The town of Groton got its name in 1655 a few years after John Tinker set up a trading post among the Nashaway Indians near the junction of the Squannacook and Nashua rivers.
When I'm riding in the Groton Town Forest I like to think that the trails that I'm enjoying aren't very much different than the trails that these early settlers explored. And that possibly I'm on some of the same trails that these long departed settlers and Indians used for hunting, trapping, fishing and to get from one village to another. And at times, in these woods, gazing over a seemingly remote river from a high bank, you may imagine yourself back in those earlier times too.
But, those early trail users didn't have the advantages that I do mounted as I am on a bright shiny trail bicycle.
The trails in the Gorton Town Forest are fast, mostly smooth, sometimes sandy and sometimes hilly. They flow in and out of the woods on a series of old woods roads and singletracks. You'll frequently find yourself cresting and then riding along the ridge of a drumlin that was left there by the last glacier. But then, a few minutes later, you're riding alongside a riverbed and ducking under low hanging branches.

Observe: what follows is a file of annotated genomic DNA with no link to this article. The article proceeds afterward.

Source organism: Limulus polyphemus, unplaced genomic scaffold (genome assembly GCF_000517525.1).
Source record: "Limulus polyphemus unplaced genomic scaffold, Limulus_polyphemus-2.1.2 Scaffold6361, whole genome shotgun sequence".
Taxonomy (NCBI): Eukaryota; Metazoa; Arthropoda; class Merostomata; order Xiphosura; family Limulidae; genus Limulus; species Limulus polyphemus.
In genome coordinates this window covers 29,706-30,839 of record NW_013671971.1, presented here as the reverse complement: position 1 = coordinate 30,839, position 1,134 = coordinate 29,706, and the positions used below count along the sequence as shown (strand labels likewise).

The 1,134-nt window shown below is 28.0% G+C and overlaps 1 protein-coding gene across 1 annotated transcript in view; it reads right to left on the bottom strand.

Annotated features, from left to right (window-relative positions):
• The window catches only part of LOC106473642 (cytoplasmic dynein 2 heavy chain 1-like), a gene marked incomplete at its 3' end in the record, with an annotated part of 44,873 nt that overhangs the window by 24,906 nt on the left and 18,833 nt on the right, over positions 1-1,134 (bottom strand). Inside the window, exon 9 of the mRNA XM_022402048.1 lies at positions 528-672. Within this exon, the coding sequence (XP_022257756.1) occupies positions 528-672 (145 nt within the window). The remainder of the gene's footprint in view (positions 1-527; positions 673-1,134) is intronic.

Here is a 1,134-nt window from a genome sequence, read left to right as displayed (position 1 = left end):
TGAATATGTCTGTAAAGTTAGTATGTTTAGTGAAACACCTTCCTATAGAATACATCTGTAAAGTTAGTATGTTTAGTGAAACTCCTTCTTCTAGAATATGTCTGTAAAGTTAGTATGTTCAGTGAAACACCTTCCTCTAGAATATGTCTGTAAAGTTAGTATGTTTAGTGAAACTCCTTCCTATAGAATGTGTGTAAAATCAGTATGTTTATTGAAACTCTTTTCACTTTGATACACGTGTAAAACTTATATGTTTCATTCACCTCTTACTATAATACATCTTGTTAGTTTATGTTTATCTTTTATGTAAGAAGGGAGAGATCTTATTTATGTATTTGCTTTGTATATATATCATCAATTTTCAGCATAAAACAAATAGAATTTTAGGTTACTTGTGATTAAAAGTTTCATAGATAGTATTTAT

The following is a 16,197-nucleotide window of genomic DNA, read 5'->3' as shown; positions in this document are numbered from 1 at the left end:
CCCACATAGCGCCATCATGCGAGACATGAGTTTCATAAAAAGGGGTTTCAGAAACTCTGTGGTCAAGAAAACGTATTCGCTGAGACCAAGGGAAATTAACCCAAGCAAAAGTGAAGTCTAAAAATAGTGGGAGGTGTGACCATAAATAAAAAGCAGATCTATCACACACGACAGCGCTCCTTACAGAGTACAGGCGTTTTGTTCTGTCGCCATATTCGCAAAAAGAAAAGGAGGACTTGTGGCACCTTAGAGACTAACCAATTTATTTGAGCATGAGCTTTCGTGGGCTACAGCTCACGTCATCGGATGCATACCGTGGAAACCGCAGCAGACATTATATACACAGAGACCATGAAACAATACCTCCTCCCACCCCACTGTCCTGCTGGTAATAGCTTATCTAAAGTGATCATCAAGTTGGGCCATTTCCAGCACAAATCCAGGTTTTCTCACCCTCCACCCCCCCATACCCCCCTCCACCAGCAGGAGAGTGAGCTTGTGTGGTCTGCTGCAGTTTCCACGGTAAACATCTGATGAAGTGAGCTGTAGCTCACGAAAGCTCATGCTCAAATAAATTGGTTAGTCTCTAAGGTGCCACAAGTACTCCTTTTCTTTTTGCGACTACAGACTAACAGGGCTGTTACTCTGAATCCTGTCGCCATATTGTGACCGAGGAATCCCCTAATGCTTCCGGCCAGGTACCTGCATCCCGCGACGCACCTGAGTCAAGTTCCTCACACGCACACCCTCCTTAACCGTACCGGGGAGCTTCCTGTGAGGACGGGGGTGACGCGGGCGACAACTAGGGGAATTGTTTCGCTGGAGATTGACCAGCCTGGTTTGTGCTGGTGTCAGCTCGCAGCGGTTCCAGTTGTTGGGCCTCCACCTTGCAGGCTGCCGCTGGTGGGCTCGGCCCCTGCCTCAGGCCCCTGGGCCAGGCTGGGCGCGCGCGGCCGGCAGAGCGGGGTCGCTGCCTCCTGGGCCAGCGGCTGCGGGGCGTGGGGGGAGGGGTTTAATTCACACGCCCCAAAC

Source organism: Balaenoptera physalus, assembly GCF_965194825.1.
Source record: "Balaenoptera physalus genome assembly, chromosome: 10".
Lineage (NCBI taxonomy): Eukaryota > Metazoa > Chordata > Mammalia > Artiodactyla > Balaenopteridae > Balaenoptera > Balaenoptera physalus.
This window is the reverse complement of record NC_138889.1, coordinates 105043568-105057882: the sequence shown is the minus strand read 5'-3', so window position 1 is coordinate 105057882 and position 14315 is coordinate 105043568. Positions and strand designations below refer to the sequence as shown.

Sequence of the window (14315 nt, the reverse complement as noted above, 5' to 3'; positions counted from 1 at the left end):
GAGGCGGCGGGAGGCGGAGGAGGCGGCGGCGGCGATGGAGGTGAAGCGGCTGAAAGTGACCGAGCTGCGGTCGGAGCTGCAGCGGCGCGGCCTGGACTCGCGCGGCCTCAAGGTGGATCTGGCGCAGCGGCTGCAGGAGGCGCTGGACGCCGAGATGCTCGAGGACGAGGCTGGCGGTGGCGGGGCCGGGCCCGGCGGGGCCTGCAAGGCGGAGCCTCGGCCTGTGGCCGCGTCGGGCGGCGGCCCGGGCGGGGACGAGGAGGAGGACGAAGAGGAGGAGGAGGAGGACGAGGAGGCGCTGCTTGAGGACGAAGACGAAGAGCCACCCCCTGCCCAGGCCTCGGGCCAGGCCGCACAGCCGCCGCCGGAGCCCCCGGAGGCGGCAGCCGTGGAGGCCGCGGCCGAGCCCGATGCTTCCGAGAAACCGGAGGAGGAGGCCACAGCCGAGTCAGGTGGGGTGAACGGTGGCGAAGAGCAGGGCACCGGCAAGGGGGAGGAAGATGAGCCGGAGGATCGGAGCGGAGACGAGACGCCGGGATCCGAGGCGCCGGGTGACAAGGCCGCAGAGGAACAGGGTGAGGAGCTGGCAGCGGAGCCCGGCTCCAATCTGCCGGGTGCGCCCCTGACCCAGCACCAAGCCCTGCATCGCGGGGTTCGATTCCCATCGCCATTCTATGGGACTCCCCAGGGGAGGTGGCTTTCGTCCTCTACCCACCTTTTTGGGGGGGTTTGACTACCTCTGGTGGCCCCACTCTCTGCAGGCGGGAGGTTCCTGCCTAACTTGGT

In all you'll find about 14 miles of trails in the forest. Liberally apply mosquito spray if you ride in the evenings in the summer, and I suggest carrying a copy of the trail map just in case you get lost. You can get a copy of the map at the Groton Town Hall.
There are 6.4 miles of marked trails in the forest. They form a loop and they can be ridden in both directions. The marked loop is probably the best introduction you can get to the area. It stays pretty close to the outer boundaries of the forest. On your second and subsequent loops, begin exploring some of the many side trails that branch off the main trail and, in time, you'll have ridden, and enjoyed, everything. Oh! The side trails all connect back to the marked loop, and once you learn them, you'll be able to link together any number of good rides.